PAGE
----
Netflix: If you're a fan of the M*A*S*H TV series, Robert Altman's original film whose success spawned it is a cold shower of reality. The tone isn't quite as endearing and the sexual politics in particular seem very dated and objectionable. I think what may be the most off-putting is the level of humiliation "Hot Lips" O'Houlihan is put through by the chauvinistic doctors of the 4077, quite beyond anything that would be tolerable today, which makes Hawkeye, Trapper, etc. unsympathetic. But then this film isn't so concerned with sympathy, or protecting a TV series' leads; it presents a somewhat satirical portrait of life a few miles from the front lines, and lets you decide if "boys will be boys". What we have to remember is that these are doctors who, in civilian life, are likely country club members living large. Thrown into the Korean war without the discipline of the trained soldier, they become lascivious drunkards and con men. Altman shows it, but doesn't spell it out. Once you get rid of your resentment that Donald Sutherland isn't Alan Alda (etc.), you start to see it. Regardless of the discomfort, there are some fun and funny bits throughout. I especially like the mangled P.A. announcements that punctuate the film.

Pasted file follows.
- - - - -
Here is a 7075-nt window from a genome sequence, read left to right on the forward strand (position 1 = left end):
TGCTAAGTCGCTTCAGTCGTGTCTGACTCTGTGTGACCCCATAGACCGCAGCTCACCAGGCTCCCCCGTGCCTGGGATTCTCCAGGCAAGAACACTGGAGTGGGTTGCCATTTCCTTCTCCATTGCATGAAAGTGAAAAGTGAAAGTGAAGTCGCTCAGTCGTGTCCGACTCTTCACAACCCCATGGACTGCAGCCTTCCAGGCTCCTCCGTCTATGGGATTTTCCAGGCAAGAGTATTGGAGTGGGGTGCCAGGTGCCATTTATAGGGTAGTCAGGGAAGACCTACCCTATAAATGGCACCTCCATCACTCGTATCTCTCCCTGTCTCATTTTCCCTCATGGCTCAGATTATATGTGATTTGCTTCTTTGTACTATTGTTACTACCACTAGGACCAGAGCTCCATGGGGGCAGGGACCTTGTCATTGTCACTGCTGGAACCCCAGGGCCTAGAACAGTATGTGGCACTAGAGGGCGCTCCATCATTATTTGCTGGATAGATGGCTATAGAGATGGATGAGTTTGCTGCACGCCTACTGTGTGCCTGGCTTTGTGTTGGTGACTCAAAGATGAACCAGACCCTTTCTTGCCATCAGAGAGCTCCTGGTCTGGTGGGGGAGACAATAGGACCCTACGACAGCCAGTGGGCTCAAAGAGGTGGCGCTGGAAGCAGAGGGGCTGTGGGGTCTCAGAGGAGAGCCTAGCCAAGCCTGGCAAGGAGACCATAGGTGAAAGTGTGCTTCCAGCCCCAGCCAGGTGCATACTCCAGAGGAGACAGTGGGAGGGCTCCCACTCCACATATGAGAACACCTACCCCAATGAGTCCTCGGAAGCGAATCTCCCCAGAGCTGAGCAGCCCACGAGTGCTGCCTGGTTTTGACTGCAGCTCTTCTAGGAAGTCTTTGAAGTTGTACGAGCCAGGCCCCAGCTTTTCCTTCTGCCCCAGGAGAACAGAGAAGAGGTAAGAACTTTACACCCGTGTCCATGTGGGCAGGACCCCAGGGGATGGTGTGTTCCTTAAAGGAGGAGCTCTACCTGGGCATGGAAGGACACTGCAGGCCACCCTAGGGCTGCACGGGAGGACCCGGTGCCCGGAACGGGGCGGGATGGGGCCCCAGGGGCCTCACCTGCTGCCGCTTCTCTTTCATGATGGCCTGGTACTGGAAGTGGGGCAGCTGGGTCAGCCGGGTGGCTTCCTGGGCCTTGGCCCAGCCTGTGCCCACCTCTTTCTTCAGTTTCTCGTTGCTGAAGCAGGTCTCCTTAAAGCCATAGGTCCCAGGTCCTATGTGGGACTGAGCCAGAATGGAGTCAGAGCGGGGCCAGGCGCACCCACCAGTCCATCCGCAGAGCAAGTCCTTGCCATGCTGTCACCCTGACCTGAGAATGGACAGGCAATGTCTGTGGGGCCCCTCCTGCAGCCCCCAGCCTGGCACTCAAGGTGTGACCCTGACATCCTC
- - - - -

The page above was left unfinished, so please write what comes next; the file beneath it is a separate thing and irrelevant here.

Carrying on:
DVDs: If you follow this here blog, you'll have seen my announcement last Monday that I was undertaking a sort of "Can't believe I haven't seen this yet" movie-watching project. Thanks to a couple snow storms, I was able to cross 3 movies off that 50-film list already, so there's hope I can finish before the year is out if the weather keeps up ;-).

Forbidden Planet is, quite specifically, the template for Star Trek's original pilot The Cage, and for the series that followed, and an inspiration both directly and indirectly for loads of science fiction, including Lost in Space (the same robot), Time Tunnel (the underground base) and Terry Nation's episodes of Doctor Who (as well as the program's electronic music score). The story feels very old-fashioned today, but in the same way those shows do. The sexual politics are primitive by our standards, the acting fairly limited in texture, and the story so full of now well established tropes, it can't help but feel dated. Forbidden Planet's LOOK, however, still stands up. The sets, matte paintings, effects (animation and rotoscoping, etc.) all look great, and are all the more impressive for having been achieved in the 1950s. Watching it today is like being an archaeologist; you'll dig up the precursors of everything you love in SF.